In the research paper “What Data Do The Google Dialer and Messages Apps On Android Send to Google?”, Trinity College professor Douglas J. Leith claims that the Google applications Messages and Dialer are sending data to Google without user consent.
Both applications are installed on over a billion Android devices each. Google Messages is the default messaging application that many manufacturers and mobile phone companies ship as the default application for messaging on their devices. The same is true for the dialer, as it is the default phone application on many Android devices.
The researcher analyzed the data that the Google Messages and Google Dialer applications sent to Google on Android handsets. According to the research paper, linked here the following data is sent when the Messages application sends or receives messages
When an SMS message is sent/received the Google Messages app sends a message to Google servers recording this event, the time when the message was sent/received and a truncated SHA256 hash of the message text. The latter hash acts to uniquely identify the text message. The message sender’s phone number is also sent to Google, so by combining data from handsets exchanging messages the phone numbers of both are revealed
Google Messages submits data about the event, including the time messages were received or sent, a truncated hash of the message text, and the sender’s phone number, to Google. The hash may identify the message according to the researcher, and if Google Messages is used on both handsets, Google gets both phone numbers involved in the conversation.
Google Dialer sends similar logs to Google. The data includes the time and the call duration according to the research paper.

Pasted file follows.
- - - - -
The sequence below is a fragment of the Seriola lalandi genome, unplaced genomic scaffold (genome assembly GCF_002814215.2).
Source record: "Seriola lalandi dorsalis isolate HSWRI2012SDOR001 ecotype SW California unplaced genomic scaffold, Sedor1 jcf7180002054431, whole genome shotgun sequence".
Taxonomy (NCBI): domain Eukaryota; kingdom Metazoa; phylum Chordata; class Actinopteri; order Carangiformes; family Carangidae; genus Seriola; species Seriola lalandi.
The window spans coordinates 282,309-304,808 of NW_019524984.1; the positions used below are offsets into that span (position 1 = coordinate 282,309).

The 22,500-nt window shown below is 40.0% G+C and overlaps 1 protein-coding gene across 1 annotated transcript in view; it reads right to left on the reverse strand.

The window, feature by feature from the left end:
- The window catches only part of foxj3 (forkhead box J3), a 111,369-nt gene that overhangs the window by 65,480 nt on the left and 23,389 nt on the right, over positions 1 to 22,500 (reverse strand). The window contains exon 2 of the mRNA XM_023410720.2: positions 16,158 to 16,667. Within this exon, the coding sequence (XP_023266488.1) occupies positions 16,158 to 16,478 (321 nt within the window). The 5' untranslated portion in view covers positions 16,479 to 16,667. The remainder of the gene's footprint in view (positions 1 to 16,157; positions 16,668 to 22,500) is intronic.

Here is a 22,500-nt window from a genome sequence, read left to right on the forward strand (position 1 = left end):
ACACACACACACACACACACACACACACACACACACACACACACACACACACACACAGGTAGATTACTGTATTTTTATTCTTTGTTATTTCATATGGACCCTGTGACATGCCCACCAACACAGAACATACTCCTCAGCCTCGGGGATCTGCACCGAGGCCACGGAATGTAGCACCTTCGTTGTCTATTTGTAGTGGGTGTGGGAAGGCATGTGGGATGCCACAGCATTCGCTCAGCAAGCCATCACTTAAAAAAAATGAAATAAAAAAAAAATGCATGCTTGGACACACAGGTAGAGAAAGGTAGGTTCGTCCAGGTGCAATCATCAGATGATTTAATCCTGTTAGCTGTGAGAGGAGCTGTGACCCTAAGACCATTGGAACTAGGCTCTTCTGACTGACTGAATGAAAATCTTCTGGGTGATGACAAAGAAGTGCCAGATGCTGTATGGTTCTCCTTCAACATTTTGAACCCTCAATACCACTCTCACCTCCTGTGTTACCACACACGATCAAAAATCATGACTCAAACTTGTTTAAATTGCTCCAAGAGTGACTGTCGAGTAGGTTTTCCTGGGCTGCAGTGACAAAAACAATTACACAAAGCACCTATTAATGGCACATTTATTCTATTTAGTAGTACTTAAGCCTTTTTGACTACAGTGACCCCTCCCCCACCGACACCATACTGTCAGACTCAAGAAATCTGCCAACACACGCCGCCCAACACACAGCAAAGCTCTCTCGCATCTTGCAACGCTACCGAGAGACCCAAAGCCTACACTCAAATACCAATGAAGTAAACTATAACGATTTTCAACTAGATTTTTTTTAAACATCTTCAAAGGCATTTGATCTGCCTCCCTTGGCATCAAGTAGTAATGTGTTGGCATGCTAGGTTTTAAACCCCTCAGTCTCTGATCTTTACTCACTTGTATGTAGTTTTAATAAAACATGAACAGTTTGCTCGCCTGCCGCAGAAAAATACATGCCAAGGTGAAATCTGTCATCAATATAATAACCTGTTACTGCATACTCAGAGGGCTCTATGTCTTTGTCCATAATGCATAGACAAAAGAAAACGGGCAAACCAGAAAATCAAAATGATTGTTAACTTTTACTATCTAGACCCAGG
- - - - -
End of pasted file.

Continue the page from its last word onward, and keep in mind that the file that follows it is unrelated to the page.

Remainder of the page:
When a phone call is made/received the Google Dialer app similarly logs this event to Google servers together with the time and the call duration.
The data that is sent to Google “is tagged with the handset Android ID” according to the researcher. The ID is linked to Google user accounts and thus the identify of the user.
Additionally, both applications submit data about user interactions within the applications. Nature and timings of interactions, eg, viewing an app screen, searching contacts, or browsing an SMS conversation, are also submitted to Google according to the paper.
If “See caller and spam ID” is enabled, which it is by default, Google Dialer sends the phone number of each incoming call and the time of the call to Google as well.
The applications have no opt-out that prevents the data from being submitted to Google.
The data is sent to Google via the Google Play Services Clearcut logger service and Google/Firebase Analytics according to the researcher.
The Google Messages and Dialer apps send data to Google via two channels: (i) the Google Play Services Clearcut logger service and (ii) Google/Firebase Analytics. Recent Android measurement studies have noted the large volume of data sent by Google Play Services to Google servers on most Android handsets. A substantial component of this data is sent by the Clearcut logger service within Google Play Services. However, the data transmission is largely opaque, being binary encoded with little public documentation.
The Register received confirmation by Google that the “paper’s representations [..] are accurate.” Additional details, including information about the test setup and code, are available in the research paper.
Android users may switch to different applications that may take over the tasks of the default applications. For instance, Simple Dialer: Phone Calls, as a replacement for the Google Dialer application, and Simple SMS Messenger. as a replacement for Google Messages.
Now you: which dialer and messaging apps do you use?